It was a fairly quiet week for U.S. economic data with one loud exception. The Bureau of Economic Analysis announced a sizeable downward revision to their estimate of 2014Q1 real GDP growth. The first estimate of Q1 GDP growth showed a paltry gain of just 0.1 percent annualized, held down by a confluence of transitory factors. The weather was very bad. The run-up in inventories that boosted 2013H2 GDP was unwinding. The federal budget sequester was still a drag on government spending. However, overall consumer spending was solid, due to an assumption about the rollout of the Affordable Care Act. The BEA assumed that consumer spending on services surged in Q1 due to pent-up demand for healthcare services.
The BEA’s second estimate showed that Q1 real GDP declined at a 1.0 percent annualized rate. Inventories were a bigger drag than first thought.
The BEA’s third estimate of Q1 real GDP showed sizeable contraction at a –2.9 percent annualized rate. Of the 268 quarters of GDP data, beginning in 1947Q2, 2014Q1 now ranks as the 17th worst quarter. Ninety-four percent of quarters since 1947Q2 were better. The reason for the large downward GDP revision from the second estimate centers on the healthcare assumption. In the third estimate, consumer spending on healthcare is no longer a major boost to GDP, but rather it is a small drag. Also, net trade, which was assumed to be a moderate drag in Q1 GDP in the first and second estimates, is now assumed to be a large drag.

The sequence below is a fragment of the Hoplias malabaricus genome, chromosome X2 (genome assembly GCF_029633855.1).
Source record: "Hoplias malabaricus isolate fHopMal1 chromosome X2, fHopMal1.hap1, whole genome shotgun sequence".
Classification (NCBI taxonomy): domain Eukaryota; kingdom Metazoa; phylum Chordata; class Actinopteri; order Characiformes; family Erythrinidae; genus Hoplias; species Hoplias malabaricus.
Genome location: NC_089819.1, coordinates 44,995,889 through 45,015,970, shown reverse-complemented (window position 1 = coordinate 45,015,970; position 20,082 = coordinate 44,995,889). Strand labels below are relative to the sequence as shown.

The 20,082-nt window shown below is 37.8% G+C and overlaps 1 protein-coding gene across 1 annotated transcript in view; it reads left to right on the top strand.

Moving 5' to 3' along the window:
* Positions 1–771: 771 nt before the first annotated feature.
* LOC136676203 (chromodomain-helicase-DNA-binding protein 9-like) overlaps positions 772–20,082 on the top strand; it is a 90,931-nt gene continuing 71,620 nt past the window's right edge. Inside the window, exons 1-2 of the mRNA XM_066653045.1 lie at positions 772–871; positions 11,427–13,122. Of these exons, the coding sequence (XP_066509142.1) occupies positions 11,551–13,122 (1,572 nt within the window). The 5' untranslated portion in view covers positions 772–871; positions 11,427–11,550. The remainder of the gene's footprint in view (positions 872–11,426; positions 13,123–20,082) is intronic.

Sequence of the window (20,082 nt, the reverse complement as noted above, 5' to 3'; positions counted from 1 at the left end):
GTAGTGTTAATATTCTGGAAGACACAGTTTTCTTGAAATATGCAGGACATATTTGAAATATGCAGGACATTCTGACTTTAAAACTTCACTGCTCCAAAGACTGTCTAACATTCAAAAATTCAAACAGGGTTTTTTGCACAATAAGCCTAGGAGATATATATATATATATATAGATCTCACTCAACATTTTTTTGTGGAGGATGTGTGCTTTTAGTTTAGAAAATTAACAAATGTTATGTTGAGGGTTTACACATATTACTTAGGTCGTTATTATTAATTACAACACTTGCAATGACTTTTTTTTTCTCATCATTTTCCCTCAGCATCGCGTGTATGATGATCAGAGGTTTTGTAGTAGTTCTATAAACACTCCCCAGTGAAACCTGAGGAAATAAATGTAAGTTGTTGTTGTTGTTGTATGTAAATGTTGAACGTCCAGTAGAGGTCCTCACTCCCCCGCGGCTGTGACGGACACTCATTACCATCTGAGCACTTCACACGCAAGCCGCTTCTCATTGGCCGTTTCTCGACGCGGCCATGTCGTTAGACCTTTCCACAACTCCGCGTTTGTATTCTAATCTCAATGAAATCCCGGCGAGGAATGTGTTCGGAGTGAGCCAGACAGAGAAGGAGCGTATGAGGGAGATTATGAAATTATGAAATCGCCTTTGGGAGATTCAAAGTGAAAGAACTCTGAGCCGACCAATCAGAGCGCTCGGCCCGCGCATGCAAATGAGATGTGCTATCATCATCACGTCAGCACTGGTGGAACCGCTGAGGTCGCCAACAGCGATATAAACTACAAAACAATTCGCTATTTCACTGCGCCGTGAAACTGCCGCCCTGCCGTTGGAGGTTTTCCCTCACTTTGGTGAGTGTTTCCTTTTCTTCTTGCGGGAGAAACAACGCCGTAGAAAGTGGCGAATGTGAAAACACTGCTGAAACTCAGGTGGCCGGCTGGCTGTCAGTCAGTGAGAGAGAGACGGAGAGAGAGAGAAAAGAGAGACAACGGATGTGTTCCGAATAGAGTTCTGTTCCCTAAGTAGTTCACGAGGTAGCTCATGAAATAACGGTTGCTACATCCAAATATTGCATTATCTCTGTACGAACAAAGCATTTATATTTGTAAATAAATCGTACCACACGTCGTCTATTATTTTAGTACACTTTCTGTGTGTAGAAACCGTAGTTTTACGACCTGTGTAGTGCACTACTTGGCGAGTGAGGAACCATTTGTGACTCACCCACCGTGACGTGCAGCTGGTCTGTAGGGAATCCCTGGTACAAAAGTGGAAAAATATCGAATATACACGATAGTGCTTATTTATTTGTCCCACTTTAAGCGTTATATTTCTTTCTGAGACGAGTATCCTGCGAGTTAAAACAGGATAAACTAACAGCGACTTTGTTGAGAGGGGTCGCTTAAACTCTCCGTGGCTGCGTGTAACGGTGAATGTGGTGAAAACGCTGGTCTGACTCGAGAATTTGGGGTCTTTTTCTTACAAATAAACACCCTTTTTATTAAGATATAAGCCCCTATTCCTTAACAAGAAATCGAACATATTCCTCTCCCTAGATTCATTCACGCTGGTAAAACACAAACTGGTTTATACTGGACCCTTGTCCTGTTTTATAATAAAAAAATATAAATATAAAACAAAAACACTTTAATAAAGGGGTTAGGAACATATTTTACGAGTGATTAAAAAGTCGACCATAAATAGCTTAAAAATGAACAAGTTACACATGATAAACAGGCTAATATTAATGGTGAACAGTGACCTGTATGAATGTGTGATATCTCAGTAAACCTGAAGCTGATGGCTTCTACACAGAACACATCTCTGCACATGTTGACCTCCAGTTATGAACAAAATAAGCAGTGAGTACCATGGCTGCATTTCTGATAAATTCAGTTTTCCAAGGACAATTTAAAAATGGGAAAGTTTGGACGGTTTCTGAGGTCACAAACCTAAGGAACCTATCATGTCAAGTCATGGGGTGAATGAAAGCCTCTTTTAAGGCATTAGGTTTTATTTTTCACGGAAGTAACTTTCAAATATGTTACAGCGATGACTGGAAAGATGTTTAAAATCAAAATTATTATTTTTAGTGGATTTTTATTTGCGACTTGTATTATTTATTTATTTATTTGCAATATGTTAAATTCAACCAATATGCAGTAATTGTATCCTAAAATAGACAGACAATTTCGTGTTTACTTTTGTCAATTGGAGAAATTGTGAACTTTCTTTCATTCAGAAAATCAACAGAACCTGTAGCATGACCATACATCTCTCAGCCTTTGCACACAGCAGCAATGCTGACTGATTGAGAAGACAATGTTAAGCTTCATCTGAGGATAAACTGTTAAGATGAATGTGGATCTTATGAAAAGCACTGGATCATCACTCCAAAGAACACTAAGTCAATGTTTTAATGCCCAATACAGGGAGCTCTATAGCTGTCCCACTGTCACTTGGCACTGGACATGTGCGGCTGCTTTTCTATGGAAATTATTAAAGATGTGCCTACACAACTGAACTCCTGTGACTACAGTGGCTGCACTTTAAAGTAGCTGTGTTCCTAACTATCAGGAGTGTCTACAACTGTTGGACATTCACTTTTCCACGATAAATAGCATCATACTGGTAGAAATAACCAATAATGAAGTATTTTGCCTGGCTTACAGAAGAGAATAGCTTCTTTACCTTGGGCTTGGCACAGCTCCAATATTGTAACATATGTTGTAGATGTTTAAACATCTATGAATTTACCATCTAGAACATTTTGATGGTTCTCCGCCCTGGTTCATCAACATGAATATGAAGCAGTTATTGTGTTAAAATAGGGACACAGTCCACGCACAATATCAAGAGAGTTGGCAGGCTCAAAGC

The difference in real GDP growth of +0.1 percent in the first estimate, to –2.9 percent in the third estimate is huge. Prior to the Q1 estimates, the average revision from the first to the third estimate of GDP was 0.6 percent. Q1 was an exceptional quarter. Not only because it was the 17th worst GDP quarter since the end of World War II because of the unfortunate confluence of transitory events, but also because it was one of the most difficult for the BEA to estimate.
We continue to expect a rebound in real GDP growth for the current second quarter of around +2.5 percent.
Income and spending data for May are consistent with this complex characterization of the U.S. economy. Nominal personal income increased by 0.4 percent in May. The PCE price index was up 0.2 percent in May, the third month in a row at a 0.2 percent gain. After adjusting for inflation and taxes, real disposable income was up by 0.2 percent in May. Real consumer spending dipped by 0.1 percent, bringing the personal saving rate up to 4.8 percent.
New orders for durable goods decreased by 1.0 percent in May, following three consecutive increases.
For a PDF version of the Comerica Economic Weekly, including forecast tables and the variables calendar, click here: CMAEconWeekly 06-27-14.